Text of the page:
It was interesting on Wednesday when the operations director at the organisation I work for sent us all a copy on the bad weather policy and stated at the end of her email that it was ‘Business as usual’ but according to rumour had sent the email from home.
    Perhaps if the bad weather continues we will have to suggest to conference that each circuit has some sleighs and huskies that ministers can use to ensure that their flock are not disappointed because the weather has curtailed their activity in respect of visiting etc. or then again perhaps we just need to be more realistic!!

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    • FP,

      Yes, I think that’s part of a whole debate in society about why extreme weather causes gridlock these days. Whether it’s a rose-tinted memory of the past or whether circumstances have changed, I don’t know.

      In the end, yesterday (Wednesday) I managed a visit to an elderly person who is quite ill, only driving the main roads (after negotiating the treacherous ones on our estate) and then parking on a main road and walking to her road.

      As for the abandoned hospital visit, it turned out I had wrong information and the person I thought had been admitted hadn’t!

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  5. It has become a tradition that whenever it snows anything like heavily, out come stories of 1947, 1962, etc, when people allegedly kept going. What folk forget is that in those days comparatively few people had cars, most people were close enough to walk to work if the busses couldn’t move, and everything was much more local – and therefore accessible. We travel further these days, far more people commute, families are scattered, more people fly or take long train journeys – and we depend on so much more technology, our energy needs are vastly greater than a few decades ago.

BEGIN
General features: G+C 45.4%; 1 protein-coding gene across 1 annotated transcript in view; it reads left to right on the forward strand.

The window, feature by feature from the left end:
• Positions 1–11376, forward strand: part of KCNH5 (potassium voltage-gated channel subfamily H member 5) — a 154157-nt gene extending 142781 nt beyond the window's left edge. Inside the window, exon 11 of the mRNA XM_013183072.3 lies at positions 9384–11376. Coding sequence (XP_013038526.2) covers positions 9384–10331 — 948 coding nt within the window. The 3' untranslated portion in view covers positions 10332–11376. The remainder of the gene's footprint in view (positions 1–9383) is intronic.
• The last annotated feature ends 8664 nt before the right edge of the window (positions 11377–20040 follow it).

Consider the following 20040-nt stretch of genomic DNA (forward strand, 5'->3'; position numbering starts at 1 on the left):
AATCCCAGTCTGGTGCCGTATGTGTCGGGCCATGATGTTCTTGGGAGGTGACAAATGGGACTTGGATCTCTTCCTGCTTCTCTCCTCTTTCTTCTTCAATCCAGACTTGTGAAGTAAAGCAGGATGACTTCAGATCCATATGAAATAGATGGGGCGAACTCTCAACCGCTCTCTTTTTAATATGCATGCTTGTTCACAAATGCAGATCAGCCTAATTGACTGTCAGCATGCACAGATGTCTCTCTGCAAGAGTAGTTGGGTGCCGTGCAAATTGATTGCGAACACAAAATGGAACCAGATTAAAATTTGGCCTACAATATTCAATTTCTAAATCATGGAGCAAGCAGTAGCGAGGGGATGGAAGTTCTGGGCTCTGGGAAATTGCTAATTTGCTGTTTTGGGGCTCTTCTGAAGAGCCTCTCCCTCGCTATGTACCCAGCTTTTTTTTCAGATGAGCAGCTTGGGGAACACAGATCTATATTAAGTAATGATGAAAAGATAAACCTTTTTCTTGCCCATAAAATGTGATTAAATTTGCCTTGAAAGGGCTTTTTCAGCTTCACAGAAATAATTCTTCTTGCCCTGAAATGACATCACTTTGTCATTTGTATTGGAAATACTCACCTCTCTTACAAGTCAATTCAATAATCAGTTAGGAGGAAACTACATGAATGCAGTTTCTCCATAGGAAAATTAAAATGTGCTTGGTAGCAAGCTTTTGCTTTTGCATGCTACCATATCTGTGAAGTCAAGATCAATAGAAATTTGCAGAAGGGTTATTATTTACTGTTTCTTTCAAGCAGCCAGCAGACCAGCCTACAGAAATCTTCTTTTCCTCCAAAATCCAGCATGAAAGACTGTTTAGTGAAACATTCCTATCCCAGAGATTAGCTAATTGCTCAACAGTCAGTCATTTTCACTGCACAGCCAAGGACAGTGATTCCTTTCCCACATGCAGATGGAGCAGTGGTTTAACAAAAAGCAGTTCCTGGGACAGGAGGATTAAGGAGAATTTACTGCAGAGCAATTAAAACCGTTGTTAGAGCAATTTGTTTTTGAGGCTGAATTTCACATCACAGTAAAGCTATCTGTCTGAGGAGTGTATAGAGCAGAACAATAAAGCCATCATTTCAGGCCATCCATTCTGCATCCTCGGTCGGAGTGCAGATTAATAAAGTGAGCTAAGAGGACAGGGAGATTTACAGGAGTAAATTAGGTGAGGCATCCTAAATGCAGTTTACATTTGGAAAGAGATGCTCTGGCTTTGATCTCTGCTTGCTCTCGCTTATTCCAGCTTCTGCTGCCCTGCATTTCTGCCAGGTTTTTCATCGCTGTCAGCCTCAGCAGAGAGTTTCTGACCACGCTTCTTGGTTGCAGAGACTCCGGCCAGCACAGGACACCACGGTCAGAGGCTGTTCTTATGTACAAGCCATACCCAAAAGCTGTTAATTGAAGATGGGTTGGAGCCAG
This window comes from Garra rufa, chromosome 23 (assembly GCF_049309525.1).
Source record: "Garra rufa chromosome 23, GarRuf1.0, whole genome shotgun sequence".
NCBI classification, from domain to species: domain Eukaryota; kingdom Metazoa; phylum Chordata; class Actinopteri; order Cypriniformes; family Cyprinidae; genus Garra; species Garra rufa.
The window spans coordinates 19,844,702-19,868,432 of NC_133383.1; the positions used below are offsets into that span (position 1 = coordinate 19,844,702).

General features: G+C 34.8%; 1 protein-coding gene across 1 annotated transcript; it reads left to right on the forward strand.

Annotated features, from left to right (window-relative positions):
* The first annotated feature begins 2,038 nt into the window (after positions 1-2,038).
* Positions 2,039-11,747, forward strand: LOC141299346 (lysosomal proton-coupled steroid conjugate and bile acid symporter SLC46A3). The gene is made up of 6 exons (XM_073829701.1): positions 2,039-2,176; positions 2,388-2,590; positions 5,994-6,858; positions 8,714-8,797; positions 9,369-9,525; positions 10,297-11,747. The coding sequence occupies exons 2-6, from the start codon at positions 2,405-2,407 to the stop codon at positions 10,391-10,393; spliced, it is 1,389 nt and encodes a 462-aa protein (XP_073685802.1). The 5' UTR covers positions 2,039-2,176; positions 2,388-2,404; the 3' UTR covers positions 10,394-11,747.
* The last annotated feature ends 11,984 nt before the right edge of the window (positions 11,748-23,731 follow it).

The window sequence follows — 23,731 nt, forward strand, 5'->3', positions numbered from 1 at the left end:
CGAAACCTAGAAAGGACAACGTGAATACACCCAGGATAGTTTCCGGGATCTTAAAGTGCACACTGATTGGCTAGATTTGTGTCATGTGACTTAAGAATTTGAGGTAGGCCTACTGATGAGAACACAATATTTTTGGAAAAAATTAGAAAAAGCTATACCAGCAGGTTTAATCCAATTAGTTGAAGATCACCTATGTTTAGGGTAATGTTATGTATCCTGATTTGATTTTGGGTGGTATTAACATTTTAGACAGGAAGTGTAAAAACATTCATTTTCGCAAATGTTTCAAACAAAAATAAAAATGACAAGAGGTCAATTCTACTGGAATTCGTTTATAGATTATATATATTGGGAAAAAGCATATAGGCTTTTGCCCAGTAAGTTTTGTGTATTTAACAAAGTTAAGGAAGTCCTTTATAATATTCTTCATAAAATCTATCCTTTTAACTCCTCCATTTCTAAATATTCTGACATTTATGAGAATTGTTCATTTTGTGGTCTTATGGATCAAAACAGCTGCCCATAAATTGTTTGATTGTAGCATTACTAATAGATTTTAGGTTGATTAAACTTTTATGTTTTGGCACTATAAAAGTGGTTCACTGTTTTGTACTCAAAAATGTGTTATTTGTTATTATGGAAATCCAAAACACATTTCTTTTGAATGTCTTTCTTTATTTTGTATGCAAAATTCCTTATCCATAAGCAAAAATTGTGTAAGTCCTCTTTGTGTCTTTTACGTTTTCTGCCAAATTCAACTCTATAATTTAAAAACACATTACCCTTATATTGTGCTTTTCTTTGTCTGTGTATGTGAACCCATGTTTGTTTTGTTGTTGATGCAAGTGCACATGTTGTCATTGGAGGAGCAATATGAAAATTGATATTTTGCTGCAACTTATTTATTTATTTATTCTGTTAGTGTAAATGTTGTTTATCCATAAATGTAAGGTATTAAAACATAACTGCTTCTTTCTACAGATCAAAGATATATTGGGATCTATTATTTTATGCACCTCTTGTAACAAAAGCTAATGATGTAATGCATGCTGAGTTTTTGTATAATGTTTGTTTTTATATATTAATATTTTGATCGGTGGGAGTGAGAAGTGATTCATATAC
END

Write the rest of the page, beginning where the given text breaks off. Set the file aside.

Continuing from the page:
However (cue for a 1978 story!), when I was a student in Bristol we had several inches of snow. Churches all over the southwest were phoning to cancel preaching appointments because people couldn’t get out, there were two busses stuck on Henbury Hill, etc. That was the week of our annual exchange with the German Methodist Seminary at Reutlingen, which was then training ministers for the West German, Swiss and Austrian Methodist churches. Who said Germans have no sense of humour? – these guys were in stitches! They were used to dealing regularly with 10-foot snowdrifts, and Britain was paralysed by a few inches. One of them diagnosed the situation perfectly: “You don’t get winter, ” he said, “you get tastes.” Spot on. So like this time, we’re surprised when we get a reasonable helping….